Two buildings on Jasper Street have received provincial recognition for architectural rehabilitation efforts.
The Rex Cafe building, located at 130 and 132 Jasper St. was selected to receive the Lieutenant Governor of Saskatchewan Award for Architectural Rehabilitation.
The Daily Grind is now located at 130 Jasper St., with Mountain Soul and Cara Lou’s Vintage at 132 Jasper St.
The Rex Cafe building was originally built in 1913 at 132 Jasper St. It was then relocated to a larger building at 130 Jasper St. in 1920.
Rehabilitation of the buildings’ facades began in 2014 by owners Tina Cresswell and Dave Turner through participation in the Main Street Saskatchewan program.
Cresswell says winning the award is an incredible honour.
“I started to cry because it was totally unexpected. It was a shock,” Cresswell said.
Architectural restoration is something Cresswell has been around for a long time, she said. Her mother was involved in it, and Cresswell been a part of it for some time as well.
Back in 2006 Cresswell and Turner began the restoration of The Star Cafe and Grill on Pacific Avenue.
“It’s important to understand and honour our roots because if we don’t have roots we can’t have wings,” Cresswell said.
Getting acknowledged for all the hard work Turner and Cresswell have put into Jasper Street buildings means a lot, she said.
“You work all your life in a certain field … and you just do it because it’s a part of you and for someone to recognize that is so gratifying,” she said.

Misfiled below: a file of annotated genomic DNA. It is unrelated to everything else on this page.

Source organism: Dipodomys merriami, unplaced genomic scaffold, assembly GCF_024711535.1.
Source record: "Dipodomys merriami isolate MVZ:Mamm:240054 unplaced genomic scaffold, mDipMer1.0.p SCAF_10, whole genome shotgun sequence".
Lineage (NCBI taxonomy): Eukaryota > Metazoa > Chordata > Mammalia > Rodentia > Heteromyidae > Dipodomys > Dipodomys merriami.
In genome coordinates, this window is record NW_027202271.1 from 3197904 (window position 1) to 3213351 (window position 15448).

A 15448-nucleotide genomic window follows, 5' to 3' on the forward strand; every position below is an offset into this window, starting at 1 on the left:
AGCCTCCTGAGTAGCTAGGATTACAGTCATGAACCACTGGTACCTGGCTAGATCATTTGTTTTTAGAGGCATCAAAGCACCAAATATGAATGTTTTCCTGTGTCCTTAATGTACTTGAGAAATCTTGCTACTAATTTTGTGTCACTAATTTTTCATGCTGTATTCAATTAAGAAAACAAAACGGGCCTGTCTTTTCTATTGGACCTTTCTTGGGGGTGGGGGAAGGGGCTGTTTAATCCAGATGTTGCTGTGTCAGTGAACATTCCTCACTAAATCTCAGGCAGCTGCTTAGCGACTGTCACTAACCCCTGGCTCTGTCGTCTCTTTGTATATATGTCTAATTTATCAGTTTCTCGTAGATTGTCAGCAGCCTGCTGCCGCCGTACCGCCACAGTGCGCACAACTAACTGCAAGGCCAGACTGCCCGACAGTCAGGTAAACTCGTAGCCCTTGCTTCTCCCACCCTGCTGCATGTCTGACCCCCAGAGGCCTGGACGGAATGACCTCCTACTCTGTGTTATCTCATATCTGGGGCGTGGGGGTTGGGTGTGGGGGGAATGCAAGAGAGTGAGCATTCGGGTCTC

The heritage award was given primarily for the facade rehabilitation, which was completed in 2015 by local contractor Darcy Dietrich of Cypress Ventures Ltd. under the guidance of then Moose Jaw architectural firm Tilbury Design.
There has been a lot of rehabilitation work on the insides of the buildings as well.
Though a lot of work has been done, there is still more to do. Roof rehabilitation work is underway for both buildings.
“We’re just waiting for some logistics and then that will start. Hopefully it won’t rain that much before then,” she said.
Cara Teichroeb, who operates Mountain Soul, is the current owner of 132 Jasper St.
Teichroeb is working to keep the rehabilitation of the building alive just as they did, Cresswell said.
“She’s trying to honour the building as well. She’s doing some work in the back which was much needed and is using some barn wood in keeping with the Town.”
Main Street Program Co-ordinator Royce Pettyjohn says he was very happy the building received the provincial award.
“I think it’s fantastic,” Pettyjohn said. “It’s the highest level of recognition that you can get in the province of Saskatchewan for heritage preservation work.”
It’s rewarding for a local building to receive the award because so much work goes into heritage restoration locally, he added.
“I think it’s certainly fitting that Maple Creek would receive recognition of this magnitude for the work that’s been going on here,” said Pettyjohn.
Cresswell and Turner will receive the award at Government House in Regina on June 14. The award will be presented by Lieutenant Governor Vaughn Solomon Schofield.